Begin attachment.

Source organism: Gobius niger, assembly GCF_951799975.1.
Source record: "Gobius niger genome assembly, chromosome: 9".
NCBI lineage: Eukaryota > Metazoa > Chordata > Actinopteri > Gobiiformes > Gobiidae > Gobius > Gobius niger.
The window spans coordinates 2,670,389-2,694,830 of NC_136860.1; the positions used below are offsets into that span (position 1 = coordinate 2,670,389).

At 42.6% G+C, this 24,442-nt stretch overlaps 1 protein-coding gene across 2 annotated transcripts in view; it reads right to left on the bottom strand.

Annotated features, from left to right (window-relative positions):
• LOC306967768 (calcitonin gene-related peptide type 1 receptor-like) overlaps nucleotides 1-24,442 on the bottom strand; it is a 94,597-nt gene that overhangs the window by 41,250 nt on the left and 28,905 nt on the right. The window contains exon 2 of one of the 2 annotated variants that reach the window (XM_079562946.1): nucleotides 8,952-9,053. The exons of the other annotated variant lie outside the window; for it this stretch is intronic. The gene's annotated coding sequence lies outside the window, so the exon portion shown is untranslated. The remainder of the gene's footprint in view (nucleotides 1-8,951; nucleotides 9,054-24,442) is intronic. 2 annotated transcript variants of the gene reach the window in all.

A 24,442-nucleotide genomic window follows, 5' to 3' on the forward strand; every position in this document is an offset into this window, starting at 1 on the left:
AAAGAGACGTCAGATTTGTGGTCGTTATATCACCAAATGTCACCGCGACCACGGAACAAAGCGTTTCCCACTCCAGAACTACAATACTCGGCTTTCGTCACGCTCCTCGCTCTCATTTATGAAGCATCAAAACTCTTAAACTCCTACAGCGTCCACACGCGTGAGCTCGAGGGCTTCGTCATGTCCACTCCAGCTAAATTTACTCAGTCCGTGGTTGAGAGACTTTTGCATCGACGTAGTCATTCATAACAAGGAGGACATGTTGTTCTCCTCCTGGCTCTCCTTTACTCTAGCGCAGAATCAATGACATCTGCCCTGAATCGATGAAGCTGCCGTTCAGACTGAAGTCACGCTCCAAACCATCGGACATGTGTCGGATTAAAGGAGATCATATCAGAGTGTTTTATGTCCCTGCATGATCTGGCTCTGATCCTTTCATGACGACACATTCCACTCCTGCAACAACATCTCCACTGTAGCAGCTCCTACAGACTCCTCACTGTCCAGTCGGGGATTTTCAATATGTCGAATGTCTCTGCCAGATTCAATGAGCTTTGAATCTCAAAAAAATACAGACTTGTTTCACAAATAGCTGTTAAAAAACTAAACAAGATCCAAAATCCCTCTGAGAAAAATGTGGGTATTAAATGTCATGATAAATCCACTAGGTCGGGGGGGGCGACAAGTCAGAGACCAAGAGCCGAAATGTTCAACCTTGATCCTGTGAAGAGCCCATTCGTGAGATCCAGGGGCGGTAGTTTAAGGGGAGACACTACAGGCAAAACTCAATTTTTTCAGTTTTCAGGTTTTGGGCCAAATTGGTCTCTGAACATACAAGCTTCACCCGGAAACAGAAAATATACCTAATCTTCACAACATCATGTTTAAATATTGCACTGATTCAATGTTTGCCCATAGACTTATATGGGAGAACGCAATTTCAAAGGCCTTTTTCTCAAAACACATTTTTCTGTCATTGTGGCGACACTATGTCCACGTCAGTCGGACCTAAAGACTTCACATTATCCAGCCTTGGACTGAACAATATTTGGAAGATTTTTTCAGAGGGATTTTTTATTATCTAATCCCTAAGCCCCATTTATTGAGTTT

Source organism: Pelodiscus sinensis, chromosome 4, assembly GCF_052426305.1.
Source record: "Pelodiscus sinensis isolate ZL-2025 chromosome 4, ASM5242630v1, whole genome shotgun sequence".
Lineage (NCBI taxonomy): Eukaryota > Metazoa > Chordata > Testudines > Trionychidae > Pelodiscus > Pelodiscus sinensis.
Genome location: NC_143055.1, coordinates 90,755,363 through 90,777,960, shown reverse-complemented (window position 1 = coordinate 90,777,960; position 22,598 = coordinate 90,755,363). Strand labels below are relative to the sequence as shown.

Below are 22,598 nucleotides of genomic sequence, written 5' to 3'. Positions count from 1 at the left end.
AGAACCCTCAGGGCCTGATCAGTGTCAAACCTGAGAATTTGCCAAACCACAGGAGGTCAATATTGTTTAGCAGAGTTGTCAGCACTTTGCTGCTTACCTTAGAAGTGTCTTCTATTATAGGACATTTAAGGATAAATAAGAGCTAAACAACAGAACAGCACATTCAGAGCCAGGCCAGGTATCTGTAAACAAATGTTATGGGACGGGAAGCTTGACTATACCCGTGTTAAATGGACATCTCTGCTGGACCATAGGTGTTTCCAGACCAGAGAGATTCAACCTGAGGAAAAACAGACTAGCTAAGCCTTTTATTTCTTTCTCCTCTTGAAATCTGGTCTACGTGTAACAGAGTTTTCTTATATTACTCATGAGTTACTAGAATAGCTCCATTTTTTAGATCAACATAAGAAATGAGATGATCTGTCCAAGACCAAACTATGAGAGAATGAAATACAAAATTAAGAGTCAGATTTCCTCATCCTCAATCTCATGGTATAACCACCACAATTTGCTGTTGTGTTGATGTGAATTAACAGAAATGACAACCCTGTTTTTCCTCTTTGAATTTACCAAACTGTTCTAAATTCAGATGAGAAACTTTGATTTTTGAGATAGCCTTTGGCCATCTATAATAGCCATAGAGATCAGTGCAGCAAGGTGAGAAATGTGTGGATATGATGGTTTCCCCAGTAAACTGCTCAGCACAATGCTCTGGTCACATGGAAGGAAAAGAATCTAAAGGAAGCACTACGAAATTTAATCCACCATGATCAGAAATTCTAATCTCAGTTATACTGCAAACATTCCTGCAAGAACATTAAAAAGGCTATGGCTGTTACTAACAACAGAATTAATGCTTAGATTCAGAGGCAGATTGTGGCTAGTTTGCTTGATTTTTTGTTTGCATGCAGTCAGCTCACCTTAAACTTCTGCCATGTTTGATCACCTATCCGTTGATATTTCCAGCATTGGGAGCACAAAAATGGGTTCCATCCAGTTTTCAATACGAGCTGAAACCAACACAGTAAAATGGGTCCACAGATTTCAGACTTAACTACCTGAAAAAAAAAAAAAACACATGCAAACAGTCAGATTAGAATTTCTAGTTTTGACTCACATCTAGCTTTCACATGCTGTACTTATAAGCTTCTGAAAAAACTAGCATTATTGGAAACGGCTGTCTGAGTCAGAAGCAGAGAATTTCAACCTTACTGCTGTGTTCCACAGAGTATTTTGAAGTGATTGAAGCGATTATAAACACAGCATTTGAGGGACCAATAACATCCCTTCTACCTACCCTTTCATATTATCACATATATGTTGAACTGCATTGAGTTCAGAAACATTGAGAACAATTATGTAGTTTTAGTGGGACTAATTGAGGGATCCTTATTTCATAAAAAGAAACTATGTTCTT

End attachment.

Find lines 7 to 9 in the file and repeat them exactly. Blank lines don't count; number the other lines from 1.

• LOC306967768 (calcitonin gene-related peptide type 1 receptor-like) overlaps nucleotides 1-24,442 on the bottom strand; it is a 94,597-nt gene that overhangs the window by 41,250 nt on the left and 28,905 nt on the right. The window contains exon 2 of one of the 2 annotated variants that reach the window (XM_079562946.1): nucleotides 8,952-9,053. The exons of the other annotated variant lie outside the window; for it this stretch is intronic. The gene's annotated coding sequence lies outside the window, so the exon portion shown is untranslated. The remainder of the gene's footprint in view (nucleotides 1-8,951; nucleotides 9,054-24,442) is intronic. 2 annotated transcript variants of the gene reach the window in all.

A 24,442-nucleotide genomic window follows, 5' to 3' on the forward strand; every position in this document is an offset into this window, starting at 1 on the left:
AAAGAGACGTCAGATTTGTGGTCGTTATATCACCAAATGTCACCGCGACCACGGAACAAAGCGTTTCCCACTCCAGAACTACAATACTCGGCTTTCGTCACGCTCCTCGCTCTCATTTATGAAGCATCAAAACTCTTAAACTCCTACAGCGTCCACACGCGTGAGCTCGAGGGCTTCGTCATGTCCACTCCAGCTAAATTTACTCAGTCCGTGGTTGAGAGACTTTTGCATCGACGTAGTCATTCATAACAAGGAGGACATGTTGTTCTCCTCCTGGCTCTCCTTTACTCTAGCGCAGAATCAATGACATCTGCCCTGAATCGATGAAGCTGCCGTTCAGACTGAAGTCACGCTCCAAACCATCGGACATGTGTCGGATTAAAGGAGATCATATCAGAGTGTTTTATGTCCCTGCATGATCTGGCTCTGATCCTTTCATGACGACACATTCCACTCCTGCAACAACATCTCCACTGTAGCAGCTCCTACAGACTCCTCACTGTCCAGTCGGGGATTTTCAATATGTCGAATGTCTCTGCCAGATTCAATGAGCTTTGAATCTCAAAAAAATACAGACTTGTTTCACAAATAGCTGTTAAAAAACTAAACAAGATCCAAAATCCCTCTGAGAAAAATGTGGGTATTAAATGTCATGATAAATCCACTAGGTCGGGGGGGGCGACAAGTCAGAGACCAAGAGCCGAAATGTTCAACCTTGATCCTGTGAAGAGCCCATTCGTGAGATCCAGGGGCGGTAGTTTAAGGGGAGACACTACAGGCAAAACTCAATTTTTTCAGTTTTCAGGTTTTGGGCCAAATTGGTCTCTGAACATACAAGCTTCACCCGGAAACAGAAAATATACCTAATCTTCACAACATCATGTTTAAATATTGCACTGATTCAATGTTTGCCCATAGACTTATATGGGAGAACGCAATTTCAAAGGCCTTTTTCTCAAAACACATTTTTCTGTCATTGTGGCGACACTATGTCCACGTCAGTCGGACCTAAAGACTTCACATTATCCAGCCTTGGACTGAACAATATTTGGAAGATTTTTTCAGAGGGATTTTTTATTATCTAATCCCTAAGCCCCATTTATTGAGTTT